Consultation: OCC is committed to consulting with tribes and tribal leadership to the extent practicable and permitted by law, prior to promulgating any regulation that has tribal implications. Starting in early 2015, OCC began a series of formal consultations, conducted in accordance with ACF’s Tribal Consultation Policy1, with tribal leaders to determine how the provisions in the new law apply to tribes and tribal organizations. In addition to a listening session in February, OCC is planning three conference calls and an in-person consultation session with tribal leaders and tribal CCDF Administrators to discuss the impact of reauthorization on tribes. Tribes and tribal organizations have been informed of these consultations and conference calls through letters to tribal leaders. As OCC finalizes these sessions, more information will be posted to the Reauthorization page of the OCC website.
Existing Plans Remain Effective: Pending the issuance of new CCDF regulations and guidance for tribes, the provisions of prior law and regulations are still in place, and tribes will remain subject to their existing approved CCDF Plans.
Tribal Plan Extension: This Program Instruction serves to notify tribes that OCC will be extending the approved FY 2014-2015 Tribal Plans for one year. In March 2014, OCC notified tribal leaders and tribal CCDF Administrators of our proposal for an alternative submission cycle for CCDF Tribal Plans. Under the previous plan cycle, states, territories, and tribes all submitted Plans to OCC at the same time. OCC proposed to “stagger” the Plan submission cycle beginning in July 2015 so that Tribal Plans would be submitted on a different schedule than State/Territorial Plans. The feedback on this proposal was positive. Given the comments and the priority placed on tribal consultation, OCC decided to adopt the alternative submission cycle for tribes.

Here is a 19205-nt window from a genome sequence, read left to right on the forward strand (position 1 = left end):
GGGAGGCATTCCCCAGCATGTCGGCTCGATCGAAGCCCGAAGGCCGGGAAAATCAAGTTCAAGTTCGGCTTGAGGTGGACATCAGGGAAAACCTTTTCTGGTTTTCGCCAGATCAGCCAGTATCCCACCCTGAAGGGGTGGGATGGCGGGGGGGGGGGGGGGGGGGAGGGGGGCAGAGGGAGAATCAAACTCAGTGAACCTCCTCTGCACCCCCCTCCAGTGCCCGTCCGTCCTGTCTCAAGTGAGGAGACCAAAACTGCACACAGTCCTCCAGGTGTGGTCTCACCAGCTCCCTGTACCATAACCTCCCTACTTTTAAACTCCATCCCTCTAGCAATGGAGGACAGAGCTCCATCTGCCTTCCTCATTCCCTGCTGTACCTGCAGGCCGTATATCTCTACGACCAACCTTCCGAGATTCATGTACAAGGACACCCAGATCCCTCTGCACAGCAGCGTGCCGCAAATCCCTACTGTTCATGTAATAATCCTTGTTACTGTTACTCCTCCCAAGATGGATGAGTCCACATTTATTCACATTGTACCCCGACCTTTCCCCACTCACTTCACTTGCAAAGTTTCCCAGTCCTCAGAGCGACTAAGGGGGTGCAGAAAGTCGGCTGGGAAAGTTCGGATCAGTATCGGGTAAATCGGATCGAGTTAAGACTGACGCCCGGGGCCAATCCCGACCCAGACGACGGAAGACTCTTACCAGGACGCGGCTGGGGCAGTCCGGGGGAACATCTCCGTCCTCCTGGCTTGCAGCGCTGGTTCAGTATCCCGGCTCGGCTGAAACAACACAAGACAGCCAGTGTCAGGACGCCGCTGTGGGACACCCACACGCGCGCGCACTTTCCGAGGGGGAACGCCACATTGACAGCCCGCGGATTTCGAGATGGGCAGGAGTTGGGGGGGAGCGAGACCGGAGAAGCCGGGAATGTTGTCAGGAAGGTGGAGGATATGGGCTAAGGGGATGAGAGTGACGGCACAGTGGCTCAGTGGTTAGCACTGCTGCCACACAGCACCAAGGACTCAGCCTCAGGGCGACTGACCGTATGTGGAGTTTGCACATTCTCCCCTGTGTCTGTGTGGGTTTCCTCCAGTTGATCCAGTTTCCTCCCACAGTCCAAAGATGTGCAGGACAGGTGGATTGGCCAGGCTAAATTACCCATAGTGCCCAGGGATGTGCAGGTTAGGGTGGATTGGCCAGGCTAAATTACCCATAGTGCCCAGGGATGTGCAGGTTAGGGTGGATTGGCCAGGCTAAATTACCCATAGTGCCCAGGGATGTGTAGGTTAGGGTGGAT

The new law extends the Plan period from two years to three years. OCC will extend the current Tribal Plans for one year, which means that tribes will submit new 3-year Plans for the FY 2017-2019 on July 1, 2016, with an effective date of October 1, 2016. The new submission cycle will have no impact on the tribal funding allocations. Tribes will continue to submit their annual child count for funding in July 2015 in order to receive funding for FY 2016 funding, which is consistent with current regulations regarding child counts. If tribes wish to change their policies before the beginning of the FY 2017-2019 Plan cycle, they may submit Plan amendments to their current approved CCDF Plans.
102-477 Tribes: Tribes that have consolidated their CCDF funds under the Indian Employment, Training, and Related Services Demonstration Act (Pub. L. 102-477) will continue to be subject to their existing 102-477 Plans. The 102-477 program allows tribes to streamline a number of tribal services funded through the Department of the Interior, the Department of Labor, and the Department of Health and Human Services. Because the 102-477 Plan incorporates other Federal programs alongside of CCDF, OCC will not be extending these Plans. Tribes participating in the 102-477 program will continue to follow regular timelines. All tribes, including those under a 102-477 Plan, will continue to submit their annual child count by the July 1 deadline to receive funding for the upcoming fiscal years.
Questions: Please direct inquiries to the Child Care Program Manager in the appropriate ACF Regional Office or email inquiries to: email@example.com
Office of Child Care
A – Summary of the Child Care and Development Block Grant Act of 2014